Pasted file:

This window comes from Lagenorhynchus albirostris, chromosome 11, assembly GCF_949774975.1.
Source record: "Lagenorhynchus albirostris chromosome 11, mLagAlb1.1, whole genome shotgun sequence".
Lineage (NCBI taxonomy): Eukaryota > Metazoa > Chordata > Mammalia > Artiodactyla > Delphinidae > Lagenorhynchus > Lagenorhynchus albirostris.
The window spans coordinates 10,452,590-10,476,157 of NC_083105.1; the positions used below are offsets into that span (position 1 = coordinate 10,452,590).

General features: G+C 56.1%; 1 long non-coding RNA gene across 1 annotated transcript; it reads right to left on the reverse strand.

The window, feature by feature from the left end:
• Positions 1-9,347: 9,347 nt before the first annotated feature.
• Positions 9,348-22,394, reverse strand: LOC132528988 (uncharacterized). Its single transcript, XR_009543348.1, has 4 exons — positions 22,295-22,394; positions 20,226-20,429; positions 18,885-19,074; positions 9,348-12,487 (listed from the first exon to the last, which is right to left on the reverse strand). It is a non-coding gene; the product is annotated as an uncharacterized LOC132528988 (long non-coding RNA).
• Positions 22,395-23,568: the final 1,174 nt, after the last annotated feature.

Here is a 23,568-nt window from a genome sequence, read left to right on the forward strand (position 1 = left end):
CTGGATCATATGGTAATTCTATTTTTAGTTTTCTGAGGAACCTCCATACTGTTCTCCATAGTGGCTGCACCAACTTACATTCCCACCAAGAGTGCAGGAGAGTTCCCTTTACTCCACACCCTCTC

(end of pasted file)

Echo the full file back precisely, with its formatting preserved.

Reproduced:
This window comes from Lagenorhynchus albirostris, chromosome 11, assembly GCF_949774975.1.
Source record: "Lagenorhynchus albirostris chromosome 11, mLagAlb1.1, whole genome shotgun sequence".
Lineage (NCBI taxonomy): Eukaryota > Metazoa > Chordata > Mammalia > Artiodactyla > Delphinidae > Lagenorhynchus > Lagenorhynchus albirostris.
The window spans coordinates 10,452,590-10,476,157 of NC_083105.1; the positions used below are offsets into that span (position 1 = coordinate 10,452,590).

General features: G+C 56.1%; 1 long non-coding RNA gene across 1 annotated transcript; it reads right to left on the reverse strand.

The window, feature by feature from the left end:
• Positions 1-9,347: 9,347 nt before the first annotated feature.
• Positions 9,348-22,394, reverse strand: LOC132528988 (uncharacterized). Its single transcript, XR_009543348.1, has 4 exons — positions 22,295-22,394; positions 20,226-20,429; positions 18,885-19,074; positions 9,348-12,487 (listed from the first exon to the last, which is right to left on the reverse strand). It is a non-coding gene; the product is annotated as an uncharacterized LOC132528988 (long non-coding RNA).
• Positions 22,395-23,568: the final 1,174 nt, after the last annotated feature.

Here is a 23,568-nt window from a genome sequence, read left to right on the forward strand (position 1 = left end):
CTGGATCATATGGTAATTCTATTTTTAGTTTTCTGAGGAACCTCCATACTGTTCTCCATAGTGGCTGCACCAACTTACATTCCCACCAAGAGTGCAGGAGAGTTCCCTTTACTCCACACCCTCTC